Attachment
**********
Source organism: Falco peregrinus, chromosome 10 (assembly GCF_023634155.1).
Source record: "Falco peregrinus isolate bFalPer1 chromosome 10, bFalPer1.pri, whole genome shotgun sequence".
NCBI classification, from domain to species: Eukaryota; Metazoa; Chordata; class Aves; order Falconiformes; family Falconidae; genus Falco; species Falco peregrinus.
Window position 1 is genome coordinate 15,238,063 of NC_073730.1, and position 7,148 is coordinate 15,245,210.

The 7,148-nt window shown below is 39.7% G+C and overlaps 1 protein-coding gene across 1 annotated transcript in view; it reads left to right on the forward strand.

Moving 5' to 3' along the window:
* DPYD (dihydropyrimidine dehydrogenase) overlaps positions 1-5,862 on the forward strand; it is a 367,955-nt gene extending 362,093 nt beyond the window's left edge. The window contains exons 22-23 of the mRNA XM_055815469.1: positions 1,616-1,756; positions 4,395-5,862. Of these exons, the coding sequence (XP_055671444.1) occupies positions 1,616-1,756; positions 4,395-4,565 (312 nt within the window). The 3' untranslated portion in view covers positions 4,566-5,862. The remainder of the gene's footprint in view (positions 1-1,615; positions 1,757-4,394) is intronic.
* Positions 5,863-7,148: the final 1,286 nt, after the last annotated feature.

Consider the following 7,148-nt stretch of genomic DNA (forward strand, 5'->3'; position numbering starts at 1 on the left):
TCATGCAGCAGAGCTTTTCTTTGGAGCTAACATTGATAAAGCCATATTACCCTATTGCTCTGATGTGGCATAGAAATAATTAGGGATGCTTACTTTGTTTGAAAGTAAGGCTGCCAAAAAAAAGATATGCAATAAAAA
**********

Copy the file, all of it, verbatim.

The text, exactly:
Source organism: Falco peregrinus, chromosome 10 (assembly GCF_023634155.1).
Source record: "Falco peregrinus isolate bFalPer1 chromosome 10, bFalPer1.pri, whole genome shotgun sequence".
NCBI classification, from domain to species: Eukaryota; Metazoa; Chordata; class Aves; order Falconiformes; family Falconidae; genus Falco; species Falco peregrinus.
Window position 1 is genome coordinate 15,238,063 of NC_073730.1, and position 7,148 is coordinate 15,245,210.

The 7,148-nt window shown below is 39.7% G+C and overlaps 1 protein-coding gene across 1 annotated transcript in view; it reads left to right on the forward strand.

Moving 5' to 3' along the window:
* DPYD (dihydropyrimidine dehydrogenase) overlaps positions 1-5,862 on the forward strand; it is a 367,955-nt gene extending 362,093 nt beyond the window's left edge. The window contains exons 22-23 of the mRNA XM_055815469.1: positions 1,616-1,756; positions 4,395-5,862. Of these exons, the coding sequence (XP_055671444.1) occupies positions 1,616-1,756; positions 4,395-4,565 (312 nt within the window). The 3' untranslated portion in view covers positions 4,566-5,862. The remainder of the gene's footprint in view (positions 1-1,615; positions 1,757-4,394) is intronic.
* Positions 5,863-7,148: the final 1,286 nt, after the last annotated feature.

Consider the following 7,148-nt stretch of genomic DNA (forward strand, 5'->3'; position numbering starts at 1 on the left):
TCATGCAGCAGAGCTTTTCTTTGGAGCTAACATTGATAAAGCCATATTACCCTATTGCTCTGATGTGGCATAGAAATAATTAGGGATGCTTACTTTGTTTGAAAGTAAGGCTGCCAAAAAAAAGATATGCAATAAAAA